You lot do not visit Hooting Yard for news of the latest doings in the world of pop culture, but this, I think, is worth noting:
The ballads are seldom the high point of a huge pop show, but in [Miley] Cyrus’s case, a degree of interest is added by the fact that she sings one of them while being pursued around the stage, for reasons that aren’t entirely clear, by a giant fluorescent orange fluffy bird.
Alexis Petridis in The Guardian.
Keen Hooting Yardist Ruthie Bosch drew to my attention the Stith Thompson Motif Index of Folk Literature, or more precisely the index to that Index. That was a week ago, and I am still trying to reorient my brain to take account of its existence. The world has changed for me, irrevocably. To give some idea of what I am babbling on about, you lot should listen, immediately, with lugholes alert, to today’s episode of Hooting Yard On The Air, in which I took the opportunity to read (most of) the Stith Thompson Index index for Bird.
A pair of blue-footed boobies, from Paradise Of Birds:
Following last week’s postage of Unit’s smash hit 201 Birds, I thought it would be a good idea to post the original Hooting Yard On The Air episode in which I list 601 birds (together with a few film directors, etcetera). Listen and learn.
♪♪♪♪ 601 Birds ♪♪♪♪
We last heard from the inexplicably obscure band Unit with their splendid instrumental entitled Little Severin, The Mystic Badger. Whoever they are, they have now excelled themselves and created what, in a sensible world, would be a chart-topping hit. 201 Birds marries a recording of Mr Key spouting the names of birds from an old Hooting Yard On The Air show with the actual sounds of birds. It is a most remarkable work, and I recommend you listen to it, over and over again, every day, until the cows come home.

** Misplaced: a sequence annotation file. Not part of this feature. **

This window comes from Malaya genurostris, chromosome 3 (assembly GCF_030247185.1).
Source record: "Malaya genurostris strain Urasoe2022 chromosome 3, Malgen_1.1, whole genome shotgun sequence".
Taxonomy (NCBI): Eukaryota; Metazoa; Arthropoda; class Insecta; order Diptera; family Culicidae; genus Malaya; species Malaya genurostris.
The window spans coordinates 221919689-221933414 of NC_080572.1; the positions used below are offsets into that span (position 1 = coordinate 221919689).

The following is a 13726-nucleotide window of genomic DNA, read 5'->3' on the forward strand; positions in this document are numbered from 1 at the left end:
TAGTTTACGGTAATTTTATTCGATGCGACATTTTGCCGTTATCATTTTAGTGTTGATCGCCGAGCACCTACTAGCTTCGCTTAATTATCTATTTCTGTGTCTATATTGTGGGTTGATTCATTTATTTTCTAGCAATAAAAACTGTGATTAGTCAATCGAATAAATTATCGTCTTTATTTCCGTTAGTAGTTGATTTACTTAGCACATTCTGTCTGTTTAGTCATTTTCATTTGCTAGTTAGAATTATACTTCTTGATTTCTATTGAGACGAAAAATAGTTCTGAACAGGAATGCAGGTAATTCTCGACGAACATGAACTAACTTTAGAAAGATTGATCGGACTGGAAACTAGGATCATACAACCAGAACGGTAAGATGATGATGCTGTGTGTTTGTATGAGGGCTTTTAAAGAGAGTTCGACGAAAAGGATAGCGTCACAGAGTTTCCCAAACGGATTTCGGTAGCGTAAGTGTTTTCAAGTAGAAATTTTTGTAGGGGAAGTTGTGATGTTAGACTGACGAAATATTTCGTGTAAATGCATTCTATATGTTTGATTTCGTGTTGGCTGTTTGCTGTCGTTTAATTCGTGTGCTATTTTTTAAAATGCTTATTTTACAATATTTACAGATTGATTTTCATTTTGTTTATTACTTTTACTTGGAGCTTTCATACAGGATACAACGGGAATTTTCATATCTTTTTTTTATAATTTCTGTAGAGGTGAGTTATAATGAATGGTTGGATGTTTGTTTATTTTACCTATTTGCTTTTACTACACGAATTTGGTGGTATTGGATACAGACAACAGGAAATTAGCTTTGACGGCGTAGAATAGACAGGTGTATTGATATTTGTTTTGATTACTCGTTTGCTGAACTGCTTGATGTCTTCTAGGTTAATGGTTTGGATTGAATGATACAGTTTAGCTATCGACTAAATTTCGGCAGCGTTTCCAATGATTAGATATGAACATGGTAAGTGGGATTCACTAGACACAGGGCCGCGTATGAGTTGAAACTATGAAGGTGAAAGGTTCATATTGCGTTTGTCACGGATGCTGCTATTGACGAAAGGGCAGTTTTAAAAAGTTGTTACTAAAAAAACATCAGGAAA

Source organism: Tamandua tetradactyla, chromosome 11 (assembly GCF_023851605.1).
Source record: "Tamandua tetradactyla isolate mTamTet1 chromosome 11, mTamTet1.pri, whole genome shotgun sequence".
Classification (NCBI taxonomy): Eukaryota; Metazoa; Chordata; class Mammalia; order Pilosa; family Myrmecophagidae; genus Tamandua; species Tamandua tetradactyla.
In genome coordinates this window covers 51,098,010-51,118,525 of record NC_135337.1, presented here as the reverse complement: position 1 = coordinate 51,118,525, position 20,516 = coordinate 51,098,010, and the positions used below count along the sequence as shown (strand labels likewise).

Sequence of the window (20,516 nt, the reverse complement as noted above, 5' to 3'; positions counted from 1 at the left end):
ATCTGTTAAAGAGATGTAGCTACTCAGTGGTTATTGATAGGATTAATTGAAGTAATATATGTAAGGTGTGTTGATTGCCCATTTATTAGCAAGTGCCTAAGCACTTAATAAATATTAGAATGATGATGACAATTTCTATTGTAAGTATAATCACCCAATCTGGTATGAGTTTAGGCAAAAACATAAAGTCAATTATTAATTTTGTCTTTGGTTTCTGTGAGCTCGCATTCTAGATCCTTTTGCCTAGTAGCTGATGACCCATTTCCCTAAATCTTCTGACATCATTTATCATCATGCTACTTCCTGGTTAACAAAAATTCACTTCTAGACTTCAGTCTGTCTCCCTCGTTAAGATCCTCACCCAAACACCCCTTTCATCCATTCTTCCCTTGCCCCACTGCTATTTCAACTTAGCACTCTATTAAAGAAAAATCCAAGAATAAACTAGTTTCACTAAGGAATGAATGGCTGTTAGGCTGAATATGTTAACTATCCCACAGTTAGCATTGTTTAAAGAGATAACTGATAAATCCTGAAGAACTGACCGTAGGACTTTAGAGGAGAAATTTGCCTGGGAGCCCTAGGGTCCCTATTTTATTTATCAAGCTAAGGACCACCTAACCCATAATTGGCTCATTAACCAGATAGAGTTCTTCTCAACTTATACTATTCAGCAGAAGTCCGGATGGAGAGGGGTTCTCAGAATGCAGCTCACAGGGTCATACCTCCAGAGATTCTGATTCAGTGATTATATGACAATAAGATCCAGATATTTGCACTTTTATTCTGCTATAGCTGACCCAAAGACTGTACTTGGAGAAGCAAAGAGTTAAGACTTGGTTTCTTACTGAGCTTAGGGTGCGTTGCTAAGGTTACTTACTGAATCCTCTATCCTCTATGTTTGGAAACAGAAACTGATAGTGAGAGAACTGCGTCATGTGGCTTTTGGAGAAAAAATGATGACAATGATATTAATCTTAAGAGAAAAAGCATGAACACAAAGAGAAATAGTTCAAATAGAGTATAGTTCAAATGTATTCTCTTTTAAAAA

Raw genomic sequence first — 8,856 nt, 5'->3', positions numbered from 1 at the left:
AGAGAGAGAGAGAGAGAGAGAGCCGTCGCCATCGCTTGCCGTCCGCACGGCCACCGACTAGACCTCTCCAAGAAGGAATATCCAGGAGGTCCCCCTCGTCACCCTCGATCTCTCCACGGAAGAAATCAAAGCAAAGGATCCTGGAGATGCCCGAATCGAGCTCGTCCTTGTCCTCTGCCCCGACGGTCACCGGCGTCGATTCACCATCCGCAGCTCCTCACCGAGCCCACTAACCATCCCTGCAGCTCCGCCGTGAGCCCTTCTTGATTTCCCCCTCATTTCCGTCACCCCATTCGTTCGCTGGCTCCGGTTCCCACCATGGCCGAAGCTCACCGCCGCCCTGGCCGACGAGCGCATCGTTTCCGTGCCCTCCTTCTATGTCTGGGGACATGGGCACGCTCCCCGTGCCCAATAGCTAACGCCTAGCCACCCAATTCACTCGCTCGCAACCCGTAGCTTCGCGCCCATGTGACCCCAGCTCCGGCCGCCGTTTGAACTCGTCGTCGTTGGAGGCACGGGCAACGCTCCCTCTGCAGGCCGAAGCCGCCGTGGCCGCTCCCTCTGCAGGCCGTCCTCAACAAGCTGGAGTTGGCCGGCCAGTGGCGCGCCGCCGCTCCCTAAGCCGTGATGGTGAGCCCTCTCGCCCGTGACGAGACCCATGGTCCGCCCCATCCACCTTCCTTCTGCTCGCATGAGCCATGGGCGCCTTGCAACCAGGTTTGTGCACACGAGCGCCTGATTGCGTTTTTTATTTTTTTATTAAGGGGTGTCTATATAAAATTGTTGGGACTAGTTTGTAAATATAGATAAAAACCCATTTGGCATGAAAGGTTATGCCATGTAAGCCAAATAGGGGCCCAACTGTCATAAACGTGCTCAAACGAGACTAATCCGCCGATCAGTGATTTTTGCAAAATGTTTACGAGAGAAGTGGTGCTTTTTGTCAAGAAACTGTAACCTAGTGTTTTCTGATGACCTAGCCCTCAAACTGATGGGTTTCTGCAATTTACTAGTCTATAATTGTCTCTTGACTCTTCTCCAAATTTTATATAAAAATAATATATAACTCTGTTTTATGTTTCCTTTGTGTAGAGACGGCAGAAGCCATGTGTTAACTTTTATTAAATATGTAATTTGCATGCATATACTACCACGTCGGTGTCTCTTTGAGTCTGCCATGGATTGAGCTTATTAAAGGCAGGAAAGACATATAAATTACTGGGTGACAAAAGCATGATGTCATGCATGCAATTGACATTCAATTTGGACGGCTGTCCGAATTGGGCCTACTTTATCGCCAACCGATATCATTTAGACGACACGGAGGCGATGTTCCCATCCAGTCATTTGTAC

♪♪♪♪ UNIT & Frank Key – 201 Birds ♪♪♪♪
Many thanks to Marina Organ for alerting me to this photo.
There will be a prize for the first reader to identify the film from which this still is taken:
Click to enlarge.
Photo by Mircea Costina/Rex Features, via Mick Hartley
The time is right, I think, to flex my ornithological chops by setting a daily bird-related challenge. By doing so, I hope to silence forever those fiends who mutter darkly that “Actually, Mr Key is a complete ignoramus in matters avian”. It is astonishing, is it not, that such brickbats can be thrown? Yet they are, with distressing regularity. Well, let us see how the birdy know-alls deal with the first of these challenges!
Your task, which you must accept on pain of Aubreyan kim kam, is, bebooted and with your bird spotters’ book tucked in to the pocket of your rainwear, to locate and identify the following birds, as mentioned in Slouching Towards Kalamazoo by Peter De Vries (1983):
“That there is no bluebird of happiness, only the robin of resigned acceptance of things as they are. The plain everyday starling of common, undeluded reality… and then what next?… The grackle of total disillusionment?”
So there are four birds to spot, and spot well. No ordinary bluebirds, nor robins, nor starlings, nor grackles, mind. And, once spotted, you must execute pencil or crayon sketches of each, and post them, or links to them, in the Comments carton. Off you go!